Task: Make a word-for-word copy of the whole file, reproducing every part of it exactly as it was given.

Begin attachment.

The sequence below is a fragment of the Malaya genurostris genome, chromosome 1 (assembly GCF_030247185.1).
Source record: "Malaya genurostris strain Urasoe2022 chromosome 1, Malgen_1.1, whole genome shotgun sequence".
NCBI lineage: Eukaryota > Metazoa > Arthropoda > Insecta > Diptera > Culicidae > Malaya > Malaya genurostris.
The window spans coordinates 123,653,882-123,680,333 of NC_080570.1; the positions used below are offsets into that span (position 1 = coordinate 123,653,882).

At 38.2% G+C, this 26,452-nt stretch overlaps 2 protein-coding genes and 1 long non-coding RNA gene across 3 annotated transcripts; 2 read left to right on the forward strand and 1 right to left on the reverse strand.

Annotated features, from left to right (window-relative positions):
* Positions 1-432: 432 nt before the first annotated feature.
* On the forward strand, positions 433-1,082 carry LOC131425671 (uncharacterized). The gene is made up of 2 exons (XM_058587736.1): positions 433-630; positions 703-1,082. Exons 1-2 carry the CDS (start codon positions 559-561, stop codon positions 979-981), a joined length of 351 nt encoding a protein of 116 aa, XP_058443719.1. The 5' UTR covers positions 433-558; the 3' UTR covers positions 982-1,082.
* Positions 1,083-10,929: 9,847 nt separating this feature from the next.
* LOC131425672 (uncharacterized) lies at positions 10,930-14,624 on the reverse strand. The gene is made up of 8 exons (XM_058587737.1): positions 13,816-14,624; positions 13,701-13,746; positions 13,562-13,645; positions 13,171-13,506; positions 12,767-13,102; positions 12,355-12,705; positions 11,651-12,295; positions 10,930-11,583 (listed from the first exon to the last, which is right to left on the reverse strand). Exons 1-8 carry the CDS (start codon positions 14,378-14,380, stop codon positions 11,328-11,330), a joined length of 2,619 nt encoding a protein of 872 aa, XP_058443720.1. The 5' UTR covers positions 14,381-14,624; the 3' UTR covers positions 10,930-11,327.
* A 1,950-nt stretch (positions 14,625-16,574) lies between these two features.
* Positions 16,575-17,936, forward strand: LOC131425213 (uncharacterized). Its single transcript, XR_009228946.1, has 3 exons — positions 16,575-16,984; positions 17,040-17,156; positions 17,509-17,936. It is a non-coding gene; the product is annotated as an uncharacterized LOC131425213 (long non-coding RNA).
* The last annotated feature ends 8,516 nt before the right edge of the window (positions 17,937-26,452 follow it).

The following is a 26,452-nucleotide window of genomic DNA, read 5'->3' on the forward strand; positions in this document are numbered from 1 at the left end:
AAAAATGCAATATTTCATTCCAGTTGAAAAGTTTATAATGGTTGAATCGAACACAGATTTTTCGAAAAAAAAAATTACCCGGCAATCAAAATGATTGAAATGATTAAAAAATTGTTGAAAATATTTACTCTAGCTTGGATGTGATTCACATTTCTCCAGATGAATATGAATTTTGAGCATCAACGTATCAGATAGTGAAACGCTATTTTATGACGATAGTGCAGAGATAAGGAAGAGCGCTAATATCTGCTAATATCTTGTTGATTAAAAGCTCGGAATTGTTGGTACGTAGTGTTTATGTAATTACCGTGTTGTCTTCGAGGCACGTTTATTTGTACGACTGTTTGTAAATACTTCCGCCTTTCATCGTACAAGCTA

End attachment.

The sequence below is a fragment of the Malaya genurostris genome, chromosome 1 (assembly GCF_030247185.1).
Source record: "Malaya genurostris strain Urasoe2022 chromosome 1, Malgen_1.1, whole genome shotgun sequence".
NCBI lineage: Eukaryota > Metazoa > Arthropoda > Insecta > Diptera > Culicidae > Malaya > Malaya genurostris.
The window spans coordinates 123,653,882-123,680,333 of NC_080570.1; the positions used below are offsets into that span (position 1 = coordinate 123,653,882).

At 38.2% G+C, this 26,452-nt stretch overlaps 2 protein-coding genes and 1 long non-coding RNA gene across 3 annotated transcripts; 2 read left to right on the forward strand and 1 right to left on the reverse strand.

Annotated features, from left to right (window-relative positions):
* Positions 1-432: 432 nt before the first annotated feature.
* On the forward strand, positions 433-1,082 carry LOC131425671 (uncharacterized). The gene is made up of 2 exons (XM_058587736.1): positions 433-630; positions 703-1,082. Exons 1-2 carry the CDS (start codon positions 559-561, stop codon positions 979-981), a joined length of 351 nt encoding a protein of 116 aa, XP_058443719.1. The 5' UTR covers positions 433-558; the 3' UTR covers positions 982-1,082.
* Positions 1,083-10,929: 9,847 nt separating this feature from the next.
* LOC131425672 (uncharacterized) lies at positions 10,930-14,624 on the reverse strand. The gene is made up of 8 exons (XM_058587737.1): positions 13,816-14,624; positions 13,701-13,746; positions 13,562-13,645; positions 13,171-13,506; positions 12,767-13,102; positions 12,355-12,705; positions 11,651-12,295; positions 10,930-11,583 (listed from the first exon to the last, which is right to left on the reverse strand). Exons 1-8 carry the CDS (start codon positions 14,378-14,380, stop codon positions 11,328-11,330), a joined length of 2,619 nt encoding a protein of 872 aa, XP_058443720.1. The 5' UTR covers positions 14,381-14,624; the 3' UTR covers positions 10,930-11,327.
* A 1,950-nt stretch (positions 14,625-16,574) lies between these two features.
* Positions 16,575-17,936, forward strand: LOC131425213 (uncharacterized). Its single transcript, XR_009228946.1, has 3 exons — positions 16,575-16,984; positions 17,040-17,156; positions 17,509-17,936. It is a non-coding gene; the product is annotated as an uncharacterized LOC131425213 (long non-coding RNA).
* The last annotated feature ends 8,516 nt before the right edge of the window (positions 17,937-26,452 follow it).

The following is a 26,452-nucleotide window of genomic DNA, read 5'->3' on the forward strand; positions in this document are numbered from 1 at the left end:
AAAAATGCAATATTTCATTCCAGTTGAAAAGTTTATAATGGTTGAATCGAACACAGATTTTTCGAAAAAAAAAATTACCCGGCAATCAAAATGATTGAAATGATTAAAAAATTGTTGAAAATATTTACTCTAGCTTGGATGTGATTCACATTTCTCCAGATGAATATGAATTTTGAGCATCAACGTATCAGATAGTGAAACGCTATTTTATGACGATAGTGCAGAGATAAGGAAGAGCGCTAATATCTGCTAATATCTTGTTGATTAAAAGCTCGGAATTGTTGGTACGTAGTGTTTATGTAATTACCGTGTTGTCTTCGAGGCACGTTTATTTGTACGACTGTTTGTAAATACTTCCGCCTTTCATCGTACAAGCTA